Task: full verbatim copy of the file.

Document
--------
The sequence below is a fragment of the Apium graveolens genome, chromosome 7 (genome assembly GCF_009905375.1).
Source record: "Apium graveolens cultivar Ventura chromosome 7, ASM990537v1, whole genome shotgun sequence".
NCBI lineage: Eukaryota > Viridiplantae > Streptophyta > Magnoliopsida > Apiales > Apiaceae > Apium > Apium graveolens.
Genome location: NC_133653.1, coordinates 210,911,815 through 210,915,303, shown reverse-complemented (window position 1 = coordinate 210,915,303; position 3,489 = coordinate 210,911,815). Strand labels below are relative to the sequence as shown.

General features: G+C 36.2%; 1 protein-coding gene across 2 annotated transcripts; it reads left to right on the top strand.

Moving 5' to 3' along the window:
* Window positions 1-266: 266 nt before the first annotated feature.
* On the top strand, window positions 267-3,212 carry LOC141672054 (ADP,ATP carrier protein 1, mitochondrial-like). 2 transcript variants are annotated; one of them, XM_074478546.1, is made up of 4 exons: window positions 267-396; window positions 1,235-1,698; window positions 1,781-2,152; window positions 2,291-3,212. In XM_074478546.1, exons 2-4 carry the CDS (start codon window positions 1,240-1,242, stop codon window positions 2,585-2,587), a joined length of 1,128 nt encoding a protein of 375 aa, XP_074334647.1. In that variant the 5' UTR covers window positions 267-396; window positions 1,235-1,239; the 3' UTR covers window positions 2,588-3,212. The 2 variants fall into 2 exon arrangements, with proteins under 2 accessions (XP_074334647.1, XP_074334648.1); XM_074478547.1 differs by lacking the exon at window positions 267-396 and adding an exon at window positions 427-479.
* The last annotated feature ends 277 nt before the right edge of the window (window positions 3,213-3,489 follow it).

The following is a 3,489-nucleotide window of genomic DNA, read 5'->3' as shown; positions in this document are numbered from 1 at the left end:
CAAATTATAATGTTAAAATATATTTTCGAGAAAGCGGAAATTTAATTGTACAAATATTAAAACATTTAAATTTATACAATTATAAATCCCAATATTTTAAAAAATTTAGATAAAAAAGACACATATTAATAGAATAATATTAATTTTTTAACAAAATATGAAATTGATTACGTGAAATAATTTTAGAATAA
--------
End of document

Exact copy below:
The sequence below is a fragment of the Apium graveolens genome, chromosome 7 (genome assembly GCF_009905375.1).
Source record: "Apium graveolens cultivar Ventura chromosome 7, ASM990537v1, whole genome shotgun sequence".
NCBI lineage: Eukaryota > Viridiplantae > Streptophyta > Magnoliopsida > Apiales > Apiaceae > Apium > Apium graveolens.
Genome location: NC_133653.1, coordinates 210,911,815 through 210,915,303, shown reverse-complemented (window position 1 = coordinate 210,915,303; position 3,489 = coordinate 210,911,815). Strand labels below are relative to the sequence as shown.

General features: G+C 36.2%; 1 protein-coding gene across 2 annotated transcripts; it reads left to right on the top strand.

Moving 5' to 3' along the window:
* Window positions 1-266: 266 nt before the first annotated feature.
* On the top strand, window positions 267-3,212 carry LOC141672054 (ADP,ATP carrier protein 1, mitochondrial-like). 2 transcript variants are annotated; one of them, XM_074478546.1, is made up of 4 exons: window positions 267-396; window positions 1,235-1,698; window positions 1,781-2,152; window positions 2,291-3,212. In XM_074478546.1, exons 2-4 carry the CDS (start codon window positions 1,240-1,242, stop codon window positions 2,585-2,587), a joined length of 1,128 nt encoding a protein of 375 aa, XP_074334647.1. In that variant the 5' UTR covers window positions 267-396; window positions 1,235-1,239; the 3' UTR covers window positions 2,588-3,212. The 2 variants fall into 2 exon arrangements, with proteins under 2 accessions (XP_074334647.1, XP_074334648.1); XM_074478547.1 differs by lacking the exon at window positions 267-396 and adding an exon at window positions 427-479.
* The last annotated feature ends 277 nt before the right edge of the window (window positions 3,213-3,489 follow it).

The following is a 3,489-nucleotide window of genomic DNA, read 5'->3' as shown; positions in this document are numbered from 1 at the left end:
CAAATTATAATGTTAAAATATATTTTCGAGAAAGCGGAAATTTAATTGTACAAATATTAAAACATTTAAATTTATACAATTATAAATCCCAATATTTTAAAAAATTTAGATAAAAAAGACACATATTAATAGAATAATATTAATTTTTTAACAAAATATGAAATTGATTACGTGAAATAATTTTAGAATAA